After the disappointment of a communication problem causing the failure of Chandrayaan-2 in 2019, India will look to bounce back with Chandrayaan-3, a repeat of the doomed part of the previous mission that they hope will see them go one step further and touchdown their first lander on the Moon. This one might just sneak in before the end of the year but any delays may mean the mission will take place in early 2022.
It finally happened! After four consecutive years of predicting it in this blog, in 2020 we finally saw a private company launch humans into space, as SpaceX’s Crew Dragon carried NASA astronauts to the ISS. This relationship is set to continue with more crewed launches in 2021 and there are more exciting plans to keep your eyes on.
Boeing will look to follow SpaceX’s lead by delivering a NASA crew to the ISS this summer with their Starliner spacecraft. Before this, however, the company must succeed with their second uncrewed mission with the capsule, with a launch currently set for 29 March. This is to make sure there is no repeat of the partial failure of the previous uncrewed Starliner mission. The software incorrectly kept mission time and forced an abortion of a rendezvous with the International Space Station. If this is a success, it will pave the way for Starliner to complete its first human mission at the start of July.
China is set to take a big leap in their construction of their own space station with the Tianhe core module set for launch in spring. This will be followed by the arrival of the Wentian lab module and we could possibly see the first humans on board the station by the end of the year. All being well, construction of the station, which will be of similar size to the Russian Mir space station, will be completed in 2022.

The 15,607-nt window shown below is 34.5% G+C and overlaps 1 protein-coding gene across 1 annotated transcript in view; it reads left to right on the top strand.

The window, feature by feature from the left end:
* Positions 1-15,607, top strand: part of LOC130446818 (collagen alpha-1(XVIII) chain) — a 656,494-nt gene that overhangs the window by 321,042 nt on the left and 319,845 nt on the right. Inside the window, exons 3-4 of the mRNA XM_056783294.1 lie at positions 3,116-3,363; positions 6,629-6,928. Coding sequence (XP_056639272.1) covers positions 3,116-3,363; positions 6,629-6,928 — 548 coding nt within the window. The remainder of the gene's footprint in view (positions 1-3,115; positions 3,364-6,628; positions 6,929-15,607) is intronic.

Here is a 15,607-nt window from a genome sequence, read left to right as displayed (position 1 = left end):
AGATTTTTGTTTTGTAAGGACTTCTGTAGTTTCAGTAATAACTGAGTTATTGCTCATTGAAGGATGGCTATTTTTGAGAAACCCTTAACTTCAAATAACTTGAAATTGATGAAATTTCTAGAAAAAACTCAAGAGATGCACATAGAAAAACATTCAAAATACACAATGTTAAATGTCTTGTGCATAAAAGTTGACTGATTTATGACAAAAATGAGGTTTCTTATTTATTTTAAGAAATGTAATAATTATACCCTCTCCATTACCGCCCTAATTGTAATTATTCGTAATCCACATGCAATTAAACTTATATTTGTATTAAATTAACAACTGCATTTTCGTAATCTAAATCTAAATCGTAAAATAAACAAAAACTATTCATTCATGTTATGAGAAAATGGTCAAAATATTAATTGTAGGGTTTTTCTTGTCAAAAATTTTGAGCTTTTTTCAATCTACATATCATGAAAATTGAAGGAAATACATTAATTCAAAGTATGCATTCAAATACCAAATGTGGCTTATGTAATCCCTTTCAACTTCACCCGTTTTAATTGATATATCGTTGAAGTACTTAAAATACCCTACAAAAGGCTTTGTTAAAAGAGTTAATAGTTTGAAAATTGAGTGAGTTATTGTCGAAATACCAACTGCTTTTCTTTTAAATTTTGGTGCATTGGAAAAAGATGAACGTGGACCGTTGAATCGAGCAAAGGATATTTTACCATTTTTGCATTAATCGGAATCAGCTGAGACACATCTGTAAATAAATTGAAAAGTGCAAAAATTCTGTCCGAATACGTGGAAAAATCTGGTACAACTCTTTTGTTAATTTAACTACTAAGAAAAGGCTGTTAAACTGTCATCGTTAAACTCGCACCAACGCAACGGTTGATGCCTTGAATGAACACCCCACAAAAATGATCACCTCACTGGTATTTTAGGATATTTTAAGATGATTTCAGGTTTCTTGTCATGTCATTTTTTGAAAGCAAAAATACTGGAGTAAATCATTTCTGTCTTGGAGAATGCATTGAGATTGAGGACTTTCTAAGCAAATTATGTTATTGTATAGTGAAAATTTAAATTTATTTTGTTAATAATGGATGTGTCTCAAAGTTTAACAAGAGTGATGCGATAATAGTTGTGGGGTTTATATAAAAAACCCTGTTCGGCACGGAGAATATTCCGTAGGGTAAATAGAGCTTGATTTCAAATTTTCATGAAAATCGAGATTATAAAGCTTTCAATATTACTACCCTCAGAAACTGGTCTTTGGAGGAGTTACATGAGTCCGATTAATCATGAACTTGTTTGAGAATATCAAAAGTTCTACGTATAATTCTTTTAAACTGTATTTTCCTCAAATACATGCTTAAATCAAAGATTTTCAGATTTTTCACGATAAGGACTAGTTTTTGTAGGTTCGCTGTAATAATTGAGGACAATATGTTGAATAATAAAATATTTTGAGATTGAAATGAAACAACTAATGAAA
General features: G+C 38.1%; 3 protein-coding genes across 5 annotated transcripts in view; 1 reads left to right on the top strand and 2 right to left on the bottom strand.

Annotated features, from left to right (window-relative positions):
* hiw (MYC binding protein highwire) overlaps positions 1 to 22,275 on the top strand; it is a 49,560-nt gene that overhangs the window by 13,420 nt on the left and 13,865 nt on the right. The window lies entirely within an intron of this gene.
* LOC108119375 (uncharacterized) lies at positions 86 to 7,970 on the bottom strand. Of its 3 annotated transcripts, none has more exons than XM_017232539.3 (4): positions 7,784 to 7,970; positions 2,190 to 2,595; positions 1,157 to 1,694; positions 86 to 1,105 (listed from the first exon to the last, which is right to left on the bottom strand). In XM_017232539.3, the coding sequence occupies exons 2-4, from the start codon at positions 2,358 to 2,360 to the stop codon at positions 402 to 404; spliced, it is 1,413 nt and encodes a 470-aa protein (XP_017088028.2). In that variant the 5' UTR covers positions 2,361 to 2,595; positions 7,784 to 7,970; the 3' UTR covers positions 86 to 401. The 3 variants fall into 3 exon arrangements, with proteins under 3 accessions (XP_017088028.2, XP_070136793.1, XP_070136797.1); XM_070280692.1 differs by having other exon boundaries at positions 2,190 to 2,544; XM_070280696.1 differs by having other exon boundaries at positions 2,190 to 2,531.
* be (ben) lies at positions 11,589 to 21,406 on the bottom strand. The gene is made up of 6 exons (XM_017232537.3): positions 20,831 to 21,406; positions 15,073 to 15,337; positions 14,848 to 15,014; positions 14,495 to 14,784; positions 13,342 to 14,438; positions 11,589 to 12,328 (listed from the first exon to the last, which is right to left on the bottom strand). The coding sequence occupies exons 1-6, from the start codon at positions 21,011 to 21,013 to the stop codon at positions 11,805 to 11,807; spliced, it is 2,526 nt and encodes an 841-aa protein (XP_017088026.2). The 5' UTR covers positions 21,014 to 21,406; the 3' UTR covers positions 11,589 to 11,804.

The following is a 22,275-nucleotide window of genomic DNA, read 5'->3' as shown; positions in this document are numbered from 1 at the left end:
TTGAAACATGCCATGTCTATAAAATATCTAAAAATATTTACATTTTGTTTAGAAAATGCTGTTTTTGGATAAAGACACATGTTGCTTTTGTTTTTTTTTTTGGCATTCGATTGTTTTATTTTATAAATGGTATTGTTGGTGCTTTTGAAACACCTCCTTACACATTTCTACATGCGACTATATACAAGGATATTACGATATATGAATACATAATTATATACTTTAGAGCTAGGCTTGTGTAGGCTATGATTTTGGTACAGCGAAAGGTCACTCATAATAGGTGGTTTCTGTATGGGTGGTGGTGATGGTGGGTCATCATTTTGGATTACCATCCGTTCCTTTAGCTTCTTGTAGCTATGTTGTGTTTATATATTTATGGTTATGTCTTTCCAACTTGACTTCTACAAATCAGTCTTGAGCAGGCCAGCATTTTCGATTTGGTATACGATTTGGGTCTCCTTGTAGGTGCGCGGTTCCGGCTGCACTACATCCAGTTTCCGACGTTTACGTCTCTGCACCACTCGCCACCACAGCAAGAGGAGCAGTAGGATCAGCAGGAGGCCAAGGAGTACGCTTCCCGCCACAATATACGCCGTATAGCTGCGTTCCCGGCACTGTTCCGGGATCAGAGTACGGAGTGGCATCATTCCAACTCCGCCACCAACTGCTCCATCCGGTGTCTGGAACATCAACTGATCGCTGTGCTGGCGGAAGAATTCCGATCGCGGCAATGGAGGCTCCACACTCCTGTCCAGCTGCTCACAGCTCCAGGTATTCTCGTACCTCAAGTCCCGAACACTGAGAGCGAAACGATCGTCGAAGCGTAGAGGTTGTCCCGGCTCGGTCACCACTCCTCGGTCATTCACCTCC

Asteroids and Planets
NASA’s Lucy space probe is scheduled to begin a twelve year journey this autumn that will see it visit seven different asteroids; one in the asteroid belt and six Jupiter trojans (asteroids that follow Jupiter’s orbit around that Sun). The probe was named after the Lucy hominin skeleton as the mission could possibly reveal the “fossils of planet formation.”
The space probe DART (Double Asteroid Redirection Test) will launch in July in an attempt to redirect the trajectory of the double asteroid Didymos. Neither of these two asteroids poses any danger to Earth, but NASA want to test if an impactor spacecraft could successfully deflect an asteroid away from Earth if needed in the future.
A sad goodbye is being prepared for 16 July for the Juno probe. The spacecraft – that has studied Jupiter and returned some stunning photos of the planet since 2016 – has lasted three and a half years longer than the initial mission was scheduled for. There is still the possibility that NASA could extend its life a little longer, but it’s looking increasingly likely that the probe will disintegrate into Jupiter’s atmosphere to prevent contamination of the Jovian system.
31 January – 9 February – 50 years since Apollo 14. Alan Shepard and Ed Mitchell become the 5th and 6th humans to walk on the lunar surface whilst Stuart Roosa remained in lunar orbit. Mitchell and Shepard also took part in the Lunar Olympics.
12 April – 60 years since Yuri Gagarin became the first human in space. Gagarin completed one orbit of the Earth in one of the most historic achievements for humankind.
5 May – 60 years since the launch of the first American to space. 10 years before Apollo 14, Shepard completed a 15 minute suborbital flight.
18 May – 30 years since Helen Sharman became the first Briton in space. Sharman spent eight days in space on Russia’s Mir Space Station.
30 June – 20 years since the National Space Centre opened to the public.
21 July – 10 years since the end of the Space Shuttle programme with the landing of Atlantis.
26 July – 7 August – 50 years since Apollo 15. The fourth mission to land on the Moon had a greater focus on science and saw the first use of the Lunar Roving Vehicle.
We cannot wait to welcome you back to the Centre and will continue to tell the stories of space exploration and science; past, present and future.
About the author: Alex Thompson is a Space Communications Presenter at the National Space Centre.